Microsoft Identity Claims in ASP.NET Core: OperationAuthorization Requirement

I didn't know this existed until a reader made me aware of it. Today, we update the menu systems with Microsoft Identity using the OperationAuthorizationRequirement

Written by Jonathan "JD" Danylko • Last Updated: • Develop •

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Back in December, I demonstrated a way to use granular authorizations in an application using Microsoft Identity with claims. This built upon the integration of a menu system and Microsoft Identity. 

While I built this originally for .NET Framework 4.7.2, I was made aware by a reader (Thanks, Wesley!) where this already existed in ASP.NET Core.

This was another time where I thought this concept through and created something similar before I ever knew it was in ASP.NET Core (I swear I never knew about it).

While I'm over the moon because it's very similar to what I implemented, ASP.NET Core called it something different: the OperationAuthorizationRequirement class.

Transition from .NET Framework to Core

After reading through the documentation for resource-based authorization, I realized this was exactly what I implemented for the .NET Framework.

While I won't rehash what was already discussed in detail in the Granular Authorizations Series, I will say it was easy to implement the PermissionFlags as OperationAuthorizationRequirement (example) into ASP.NET Core, but I still needed the PermissionFlags to identify the number for permissions.

Another change was using the IAuthorizationService for my resources throughout the system.

Remember the PermissionManager with the IsAllowed() method we created?

We would access the claims, find the resource ID in our list, and examine the flag to identify what they have access to in the system.

With the new resource-based authorization, we now rely on the IAuthorizationService for our granular authorizations using (you guessed it) the Microsoft Identity Claims. The data can stay the same, but implemented differently for .NET Core.

Implementing the IAuthorizationService

The AuthorizationService gives us a single-point of custom authorization throughout applications. It's automatically included with the Microsoft Identity package and we can dependency inject it throughout the system.

If there is an authorization handler class, it'll be called through the AuthorizationService. After creating your AuthorizationHandler, make sure it's dependency injected as well.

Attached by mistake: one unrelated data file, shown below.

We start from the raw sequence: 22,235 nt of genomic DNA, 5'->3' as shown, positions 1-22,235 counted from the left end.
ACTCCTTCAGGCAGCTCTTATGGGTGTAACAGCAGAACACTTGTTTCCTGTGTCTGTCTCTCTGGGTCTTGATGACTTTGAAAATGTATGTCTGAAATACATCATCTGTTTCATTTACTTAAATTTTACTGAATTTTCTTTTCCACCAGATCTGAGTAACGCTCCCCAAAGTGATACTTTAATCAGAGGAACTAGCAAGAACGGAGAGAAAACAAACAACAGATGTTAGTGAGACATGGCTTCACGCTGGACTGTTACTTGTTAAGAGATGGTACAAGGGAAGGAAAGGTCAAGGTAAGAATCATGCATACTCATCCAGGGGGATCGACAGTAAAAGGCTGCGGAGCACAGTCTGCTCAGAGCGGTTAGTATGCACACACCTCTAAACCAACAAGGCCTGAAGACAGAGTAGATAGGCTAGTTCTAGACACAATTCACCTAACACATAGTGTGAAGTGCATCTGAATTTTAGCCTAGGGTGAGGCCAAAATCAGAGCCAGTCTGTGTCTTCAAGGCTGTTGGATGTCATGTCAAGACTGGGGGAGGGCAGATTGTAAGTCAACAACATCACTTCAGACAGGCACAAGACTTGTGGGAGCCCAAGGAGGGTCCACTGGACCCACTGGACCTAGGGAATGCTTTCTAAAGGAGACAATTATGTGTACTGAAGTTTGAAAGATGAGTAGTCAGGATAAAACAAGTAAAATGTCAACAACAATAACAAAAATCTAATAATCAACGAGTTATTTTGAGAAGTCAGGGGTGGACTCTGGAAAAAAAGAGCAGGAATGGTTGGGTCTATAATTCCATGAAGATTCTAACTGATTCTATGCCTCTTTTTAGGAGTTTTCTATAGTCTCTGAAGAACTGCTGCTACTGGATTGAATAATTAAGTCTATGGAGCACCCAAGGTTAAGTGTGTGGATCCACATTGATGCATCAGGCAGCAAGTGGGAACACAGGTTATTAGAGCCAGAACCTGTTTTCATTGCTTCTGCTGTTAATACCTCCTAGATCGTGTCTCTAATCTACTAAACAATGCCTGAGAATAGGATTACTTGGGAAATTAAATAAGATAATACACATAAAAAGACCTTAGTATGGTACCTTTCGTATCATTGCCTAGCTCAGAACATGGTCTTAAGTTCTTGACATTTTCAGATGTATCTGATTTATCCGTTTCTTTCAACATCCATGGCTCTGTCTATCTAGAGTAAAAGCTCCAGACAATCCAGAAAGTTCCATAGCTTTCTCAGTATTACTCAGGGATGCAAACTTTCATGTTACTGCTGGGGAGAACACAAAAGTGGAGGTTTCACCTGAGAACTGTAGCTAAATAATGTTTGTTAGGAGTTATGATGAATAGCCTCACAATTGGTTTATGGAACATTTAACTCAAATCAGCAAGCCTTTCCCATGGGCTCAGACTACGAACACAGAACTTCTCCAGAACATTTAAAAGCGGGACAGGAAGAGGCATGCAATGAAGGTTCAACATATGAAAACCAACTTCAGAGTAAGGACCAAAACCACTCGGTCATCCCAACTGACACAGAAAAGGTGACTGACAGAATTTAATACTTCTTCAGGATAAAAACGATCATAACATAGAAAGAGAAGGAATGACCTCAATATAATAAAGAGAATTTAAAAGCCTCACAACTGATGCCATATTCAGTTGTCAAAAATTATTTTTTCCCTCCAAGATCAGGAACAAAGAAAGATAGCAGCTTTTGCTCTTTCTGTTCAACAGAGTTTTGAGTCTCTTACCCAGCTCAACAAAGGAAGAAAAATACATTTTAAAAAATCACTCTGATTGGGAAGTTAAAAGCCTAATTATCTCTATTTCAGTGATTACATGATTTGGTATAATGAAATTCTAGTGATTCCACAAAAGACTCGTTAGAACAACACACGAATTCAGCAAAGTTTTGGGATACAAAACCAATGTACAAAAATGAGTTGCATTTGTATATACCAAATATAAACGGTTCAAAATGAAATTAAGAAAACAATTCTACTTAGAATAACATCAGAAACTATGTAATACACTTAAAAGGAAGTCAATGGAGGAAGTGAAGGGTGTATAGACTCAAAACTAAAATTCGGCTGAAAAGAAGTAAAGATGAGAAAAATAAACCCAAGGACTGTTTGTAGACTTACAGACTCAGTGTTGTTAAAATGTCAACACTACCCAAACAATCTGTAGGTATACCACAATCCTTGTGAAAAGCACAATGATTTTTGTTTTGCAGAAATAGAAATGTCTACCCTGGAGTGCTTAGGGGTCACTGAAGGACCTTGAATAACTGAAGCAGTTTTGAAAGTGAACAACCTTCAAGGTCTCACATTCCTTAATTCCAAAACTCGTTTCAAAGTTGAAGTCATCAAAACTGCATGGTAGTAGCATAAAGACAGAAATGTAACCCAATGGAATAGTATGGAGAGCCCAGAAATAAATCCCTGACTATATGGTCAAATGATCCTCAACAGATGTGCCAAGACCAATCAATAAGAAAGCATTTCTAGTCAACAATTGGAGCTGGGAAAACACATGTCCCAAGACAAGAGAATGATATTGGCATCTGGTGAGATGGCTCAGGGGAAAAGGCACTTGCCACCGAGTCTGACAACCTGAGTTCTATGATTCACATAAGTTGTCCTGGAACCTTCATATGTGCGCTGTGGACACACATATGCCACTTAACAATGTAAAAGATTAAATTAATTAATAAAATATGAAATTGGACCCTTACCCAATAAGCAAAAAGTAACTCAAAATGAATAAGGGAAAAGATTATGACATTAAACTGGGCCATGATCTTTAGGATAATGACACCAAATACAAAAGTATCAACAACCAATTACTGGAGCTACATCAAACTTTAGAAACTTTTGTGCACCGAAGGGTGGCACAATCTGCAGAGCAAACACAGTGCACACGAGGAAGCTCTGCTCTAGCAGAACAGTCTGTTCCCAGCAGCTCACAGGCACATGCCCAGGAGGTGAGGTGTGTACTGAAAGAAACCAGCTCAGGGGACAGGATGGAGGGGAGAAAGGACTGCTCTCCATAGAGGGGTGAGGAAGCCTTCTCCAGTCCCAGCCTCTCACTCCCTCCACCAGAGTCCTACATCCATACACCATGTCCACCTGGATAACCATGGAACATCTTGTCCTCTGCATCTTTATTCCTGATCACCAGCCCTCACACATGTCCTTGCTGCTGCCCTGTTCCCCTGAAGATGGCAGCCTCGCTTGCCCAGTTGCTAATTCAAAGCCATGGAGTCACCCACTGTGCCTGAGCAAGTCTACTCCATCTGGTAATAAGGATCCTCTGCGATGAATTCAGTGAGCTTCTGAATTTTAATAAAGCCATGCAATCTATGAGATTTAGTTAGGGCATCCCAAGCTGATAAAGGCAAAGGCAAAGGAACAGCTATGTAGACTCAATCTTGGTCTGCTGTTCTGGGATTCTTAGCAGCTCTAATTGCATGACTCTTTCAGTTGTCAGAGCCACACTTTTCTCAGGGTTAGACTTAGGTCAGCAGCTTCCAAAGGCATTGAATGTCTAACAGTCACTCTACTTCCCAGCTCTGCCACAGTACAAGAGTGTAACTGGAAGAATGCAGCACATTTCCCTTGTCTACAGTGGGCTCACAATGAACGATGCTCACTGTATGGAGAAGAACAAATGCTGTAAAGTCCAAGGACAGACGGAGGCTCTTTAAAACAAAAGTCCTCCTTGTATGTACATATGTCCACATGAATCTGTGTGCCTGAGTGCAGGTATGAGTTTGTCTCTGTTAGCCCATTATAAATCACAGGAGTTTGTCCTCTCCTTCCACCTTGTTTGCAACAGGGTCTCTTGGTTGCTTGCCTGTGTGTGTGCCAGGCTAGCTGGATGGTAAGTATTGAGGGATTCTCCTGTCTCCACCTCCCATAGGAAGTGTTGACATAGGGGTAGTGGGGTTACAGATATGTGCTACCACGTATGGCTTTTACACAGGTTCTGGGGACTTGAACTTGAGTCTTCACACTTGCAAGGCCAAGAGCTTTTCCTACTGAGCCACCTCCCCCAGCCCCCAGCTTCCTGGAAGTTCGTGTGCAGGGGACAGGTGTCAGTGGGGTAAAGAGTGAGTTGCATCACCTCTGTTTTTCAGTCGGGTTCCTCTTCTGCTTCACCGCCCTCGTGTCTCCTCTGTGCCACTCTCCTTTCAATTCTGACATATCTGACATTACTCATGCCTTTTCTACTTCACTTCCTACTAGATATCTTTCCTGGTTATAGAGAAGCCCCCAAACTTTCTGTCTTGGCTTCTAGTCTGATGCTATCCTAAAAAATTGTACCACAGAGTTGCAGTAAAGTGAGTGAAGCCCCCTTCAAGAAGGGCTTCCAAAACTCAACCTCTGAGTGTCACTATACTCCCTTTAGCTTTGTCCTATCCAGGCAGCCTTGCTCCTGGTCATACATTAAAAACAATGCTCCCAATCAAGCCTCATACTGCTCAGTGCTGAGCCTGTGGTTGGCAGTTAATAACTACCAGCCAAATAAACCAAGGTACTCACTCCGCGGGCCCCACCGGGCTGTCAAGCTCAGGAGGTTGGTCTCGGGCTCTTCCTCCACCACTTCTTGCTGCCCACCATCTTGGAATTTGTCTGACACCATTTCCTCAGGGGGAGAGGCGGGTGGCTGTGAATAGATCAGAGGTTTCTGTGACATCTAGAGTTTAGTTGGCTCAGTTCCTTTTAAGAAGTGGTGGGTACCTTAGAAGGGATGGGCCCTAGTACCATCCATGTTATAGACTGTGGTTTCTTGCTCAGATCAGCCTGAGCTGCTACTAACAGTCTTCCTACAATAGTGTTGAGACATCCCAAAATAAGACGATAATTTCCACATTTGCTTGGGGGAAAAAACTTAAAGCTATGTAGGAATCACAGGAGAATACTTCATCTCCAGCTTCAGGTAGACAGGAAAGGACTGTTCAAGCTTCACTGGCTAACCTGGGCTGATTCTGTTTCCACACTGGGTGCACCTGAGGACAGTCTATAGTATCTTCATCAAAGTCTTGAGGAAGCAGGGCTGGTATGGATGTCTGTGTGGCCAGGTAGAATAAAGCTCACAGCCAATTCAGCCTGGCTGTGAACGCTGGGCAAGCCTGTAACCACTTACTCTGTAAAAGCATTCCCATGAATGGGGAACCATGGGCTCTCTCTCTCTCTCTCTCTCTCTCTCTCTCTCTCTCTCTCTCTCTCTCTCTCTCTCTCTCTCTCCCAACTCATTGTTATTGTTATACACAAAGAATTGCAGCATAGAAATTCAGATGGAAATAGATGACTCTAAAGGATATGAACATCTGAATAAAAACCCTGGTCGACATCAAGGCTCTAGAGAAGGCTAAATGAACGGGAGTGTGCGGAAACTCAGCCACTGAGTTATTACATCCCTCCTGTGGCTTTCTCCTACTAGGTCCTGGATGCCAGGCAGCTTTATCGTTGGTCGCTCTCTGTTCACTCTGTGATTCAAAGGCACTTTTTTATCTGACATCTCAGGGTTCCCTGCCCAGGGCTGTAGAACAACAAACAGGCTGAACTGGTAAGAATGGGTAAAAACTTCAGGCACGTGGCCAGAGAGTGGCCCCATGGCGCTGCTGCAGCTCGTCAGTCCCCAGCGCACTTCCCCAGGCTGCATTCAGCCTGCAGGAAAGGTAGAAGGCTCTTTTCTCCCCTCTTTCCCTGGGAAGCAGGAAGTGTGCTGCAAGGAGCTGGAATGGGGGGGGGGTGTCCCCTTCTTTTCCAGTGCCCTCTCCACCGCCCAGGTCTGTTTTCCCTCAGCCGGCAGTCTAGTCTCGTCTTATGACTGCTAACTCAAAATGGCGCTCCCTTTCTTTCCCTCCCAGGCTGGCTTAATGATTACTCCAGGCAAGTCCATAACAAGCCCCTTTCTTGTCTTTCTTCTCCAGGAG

services.AddSingleton<IAuthorizationHandler, MyAuthorizationHandler>();

Pretty simple, but what does the MyAuthorizationHandler look like?

public class MyAuthorizationHandler 
    : AuthorizationHandler<OperationAuthorizationRequirement, string>
{
    protected override Task HandleRequirementAsync(
        AuthorizationHandlerContext context, 
        OperationAuthorizationRequirement requirement,
        string resourceId)
    {
        var claim = context.User.Claims.FirstOrDefault(e => e.Type == resourceId);
        if (claim == null)
        {
            return Task.CompletedTask;
        }

       var userPermission = claim.Value.ToInt();

       var value = (PermissionEnum)Enum.ToObject(typeof(PermissionEnum), userPermission);
        var permission = requirement.Name.ToEnum<PermissionEnum>();

       var success = value.HasFlag(permission);
        if (success)
        {
            context.Succeed(requirement);
        }

       return Task.CompletedTask;
    }
}

It's pretty similar to the IsAllowed() method from the PermissionManager. We're just moving the authorizations out of the PermissionManager and into our AuthorizationHandler.

Let's walk through this method.

The method signature requires a context, requirement, and, in our case, a resource ID. For our purposes, a resourceId is our menu id from the database.

When a user logs in using Microsoft Identity, it loads the profile of a user. This includes the roles and claims for that user. As you move from page to page, we always have those roles and claims available to us making it easy for us to examine authorizations.

We look through the user claims and try to find the menu id in the Claims type. If it can't find it, return to the caller meaning they don't have access to this resource based on the operation requested (the OperationAuthorizationRequirement).